The first of the inspectorate’s principles is helping people to maintain independence as long as possible and, in our day centres and through our care at home services, we are already working to preserve people’s life skills and independence. Through our full activities programmes we are also aiming to fulfil their second goal of helping people to live fulfilled lives. Across the country, residents of our homes are engaged in choirs, birdwatching activities, gardening and many, many more activities, as well as taking an active role on residents’ committees that help shape the feel and future of their home.
The third is to support families, which we do in every home on a daily basis, as well as through support groups, awareness seminars and through dementia guides such as ‘Listen, Talk, Connect’. They also highlight the importance of suitable end of life care and we have already taken this on board, with many homes working towards the Gold Standard Framework Care Homes Accreditation while others have worked with hospices to ensure that residents have genuine choice.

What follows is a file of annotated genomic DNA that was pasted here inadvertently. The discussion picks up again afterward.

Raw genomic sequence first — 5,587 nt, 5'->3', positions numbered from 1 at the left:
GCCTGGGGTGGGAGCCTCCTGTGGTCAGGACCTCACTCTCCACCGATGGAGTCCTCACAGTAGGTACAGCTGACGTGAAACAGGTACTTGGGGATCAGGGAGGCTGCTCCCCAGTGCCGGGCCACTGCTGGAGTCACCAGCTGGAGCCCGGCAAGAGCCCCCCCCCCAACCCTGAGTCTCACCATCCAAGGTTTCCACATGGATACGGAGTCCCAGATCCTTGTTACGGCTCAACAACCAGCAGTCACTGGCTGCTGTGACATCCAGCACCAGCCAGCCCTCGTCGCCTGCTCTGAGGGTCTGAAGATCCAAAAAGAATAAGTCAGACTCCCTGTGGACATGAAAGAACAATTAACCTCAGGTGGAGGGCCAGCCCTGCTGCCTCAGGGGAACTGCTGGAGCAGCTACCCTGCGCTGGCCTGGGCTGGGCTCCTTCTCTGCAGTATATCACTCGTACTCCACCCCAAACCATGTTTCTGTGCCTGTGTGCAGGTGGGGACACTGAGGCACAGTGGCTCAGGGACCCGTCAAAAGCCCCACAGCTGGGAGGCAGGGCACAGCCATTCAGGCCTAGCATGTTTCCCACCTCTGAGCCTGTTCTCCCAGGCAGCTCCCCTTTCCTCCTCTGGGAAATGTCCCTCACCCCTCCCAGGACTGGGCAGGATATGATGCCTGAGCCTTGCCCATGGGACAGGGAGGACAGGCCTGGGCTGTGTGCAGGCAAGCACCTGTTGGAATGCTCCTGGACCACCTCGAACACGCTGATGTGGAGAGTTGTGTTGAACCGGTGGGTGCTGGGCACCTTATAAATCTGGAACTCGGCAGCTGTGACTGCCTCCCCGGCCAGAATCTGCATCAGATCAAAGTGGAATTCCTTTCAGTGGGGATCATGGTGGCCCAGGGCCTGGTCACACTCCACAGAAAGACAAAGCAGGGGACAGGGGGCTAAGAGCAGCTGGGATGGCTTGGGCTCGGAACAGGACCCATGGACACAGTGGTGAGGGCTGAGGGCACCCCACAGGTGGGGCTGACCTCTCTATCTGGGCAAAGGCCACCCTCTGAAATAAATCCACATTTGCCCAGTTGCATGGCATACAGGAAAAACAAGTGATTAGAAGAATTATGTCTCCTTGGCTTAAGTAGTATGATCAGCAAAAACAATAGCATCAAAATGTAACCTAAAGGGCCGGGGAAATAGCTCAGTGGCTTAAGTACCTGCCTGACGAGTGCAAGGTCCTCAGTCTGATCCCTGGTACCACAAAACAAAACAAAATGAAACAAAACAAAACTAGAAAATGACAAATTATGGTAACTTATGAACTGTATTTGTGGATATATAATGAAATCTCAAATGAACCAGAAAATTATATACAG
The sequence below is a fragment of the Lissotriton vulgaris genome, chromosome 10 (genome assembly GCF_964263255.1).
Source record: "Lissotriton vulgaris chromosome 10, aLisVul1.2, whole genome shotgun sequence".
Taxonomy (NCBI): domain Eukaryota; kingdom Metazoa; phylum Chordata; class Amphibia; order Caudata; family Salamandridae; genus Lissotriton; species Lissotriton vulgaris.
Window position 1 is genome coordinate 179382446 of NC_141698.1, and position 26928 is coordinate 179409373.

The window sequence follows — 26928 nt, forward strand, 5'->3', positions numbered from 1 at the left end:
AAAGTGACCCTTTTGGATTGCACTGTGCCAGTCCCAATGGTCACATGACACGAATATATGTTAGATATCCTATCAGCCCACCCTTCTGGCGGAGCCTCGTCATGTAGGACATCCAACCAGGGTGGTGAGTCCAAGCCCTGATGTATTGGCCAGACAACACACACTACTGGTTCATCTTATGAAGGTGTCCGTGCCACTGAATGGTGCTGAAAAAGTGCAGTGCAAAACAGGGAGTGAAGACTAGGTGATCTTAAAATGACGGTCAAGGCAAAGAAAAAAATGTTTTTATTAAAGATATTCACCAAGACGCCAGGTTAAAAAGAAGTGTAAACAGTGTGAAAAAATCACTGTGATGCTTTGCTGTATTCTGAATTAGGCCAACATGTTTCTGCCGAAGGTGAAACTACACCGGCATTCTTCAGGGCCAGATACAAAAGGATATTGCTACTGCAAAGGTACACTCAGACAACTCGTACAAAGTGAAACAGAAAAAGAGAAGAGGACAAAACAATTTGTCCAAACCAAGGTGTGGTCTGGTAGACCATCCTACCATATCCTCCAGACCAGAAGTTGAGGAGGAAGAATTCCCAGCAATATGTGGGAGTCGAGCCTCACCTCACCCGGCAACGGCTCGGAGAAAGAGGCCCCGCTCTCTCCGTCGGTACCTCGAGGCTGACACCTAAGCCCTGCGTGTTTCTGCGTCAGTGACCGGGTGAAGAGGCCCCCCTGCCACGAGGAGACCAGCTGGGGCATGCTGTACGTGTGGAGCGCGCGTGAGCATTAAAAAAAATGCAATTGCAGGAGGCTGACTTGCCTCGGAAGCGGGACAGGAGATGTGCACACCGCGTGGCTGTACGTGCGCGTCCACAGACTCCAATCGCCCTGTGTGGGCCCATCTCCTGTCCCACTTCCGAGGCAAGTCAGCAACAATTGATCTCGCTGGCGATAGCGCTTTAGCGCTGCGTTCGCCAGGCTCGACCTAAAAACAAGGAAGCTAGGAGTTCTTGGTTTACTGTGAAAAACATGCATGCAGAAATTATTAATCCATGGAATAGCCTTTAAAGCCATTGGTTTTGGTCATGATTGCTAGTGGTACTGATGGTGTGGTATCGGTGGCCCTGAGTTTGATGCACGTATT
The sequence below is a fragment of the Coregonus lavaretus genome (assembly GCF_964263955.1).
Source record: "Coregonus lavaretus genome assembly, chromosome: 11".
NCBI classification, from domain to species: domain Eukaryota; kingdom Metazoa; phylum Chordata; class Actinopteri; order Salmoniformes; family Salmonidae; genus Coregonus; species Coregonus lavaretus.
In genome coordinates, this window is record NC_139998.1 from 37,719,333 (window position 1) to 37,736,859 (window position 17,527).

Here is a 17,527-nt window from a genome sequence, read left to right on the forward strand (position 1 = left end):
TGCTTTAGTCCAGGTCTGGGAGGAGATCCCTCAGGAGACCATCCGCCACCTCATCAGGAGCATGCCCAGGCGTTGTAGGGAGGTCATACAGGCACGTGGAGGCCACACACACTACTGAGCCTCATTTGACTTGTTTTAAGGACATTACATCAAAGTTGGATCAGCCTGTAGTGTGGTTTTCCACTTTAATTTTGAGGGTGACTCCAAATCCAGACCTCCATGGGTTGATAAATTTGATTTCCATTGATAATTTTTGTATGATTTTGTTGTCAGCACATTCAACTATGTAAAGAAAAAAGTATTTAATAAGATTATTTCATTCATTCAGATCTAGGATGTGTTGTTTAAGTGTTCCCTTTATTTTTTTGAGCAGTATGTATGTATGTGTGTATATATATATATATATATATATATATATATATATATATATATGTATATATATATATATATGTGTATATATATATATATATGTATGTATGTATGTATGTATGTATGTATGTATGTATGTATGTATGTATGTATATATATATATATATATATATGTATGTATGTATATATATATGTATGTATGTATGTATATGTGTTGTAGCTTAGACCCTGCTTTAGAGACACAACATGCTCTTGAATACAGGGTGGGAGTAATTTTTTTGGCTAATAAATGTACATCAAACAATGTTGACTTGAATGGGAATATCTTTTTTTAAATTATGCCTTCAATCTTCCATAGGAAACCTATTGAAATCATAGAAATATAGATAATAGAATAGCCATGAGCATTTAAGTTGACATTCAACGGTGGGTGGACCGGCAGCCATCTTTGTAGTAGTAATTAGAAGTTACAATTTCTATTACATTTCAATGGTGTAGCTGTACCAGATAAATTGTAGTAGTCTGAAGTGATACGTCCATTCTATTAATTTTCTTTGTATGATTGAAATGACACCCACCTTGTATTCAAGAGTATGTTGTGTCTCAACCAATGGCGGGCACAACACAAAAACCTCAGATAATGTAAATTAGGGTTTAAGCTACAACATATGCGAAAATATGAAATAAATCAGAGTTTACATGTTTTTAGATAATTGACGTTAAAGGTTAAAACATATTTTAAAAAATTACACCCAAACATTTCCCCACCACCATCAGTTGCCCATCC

The CQC’s final principle is to see the person and not the condition, and that ties in with several uplifting talks on the use of life stories to create care and activity plans. Only by knowing the person can you truly support and care for them. Recently, I have been carrying out training sessions for colleagues using a memory box for a fictional lady called Mabel. I have been moved by the care, interest and insights people had as they examined Mabel’s box and then set about creating a seven-day activities programme based on her interests.
I think everyone involved in shaping dementia strategies and policies has a long way to go before we can truly say we have faced the stigma and fear and taken the fight to the dementia, in the same way that we have with cancer. But it is a journey that somehow seems more achievable as we square up to the challenges together.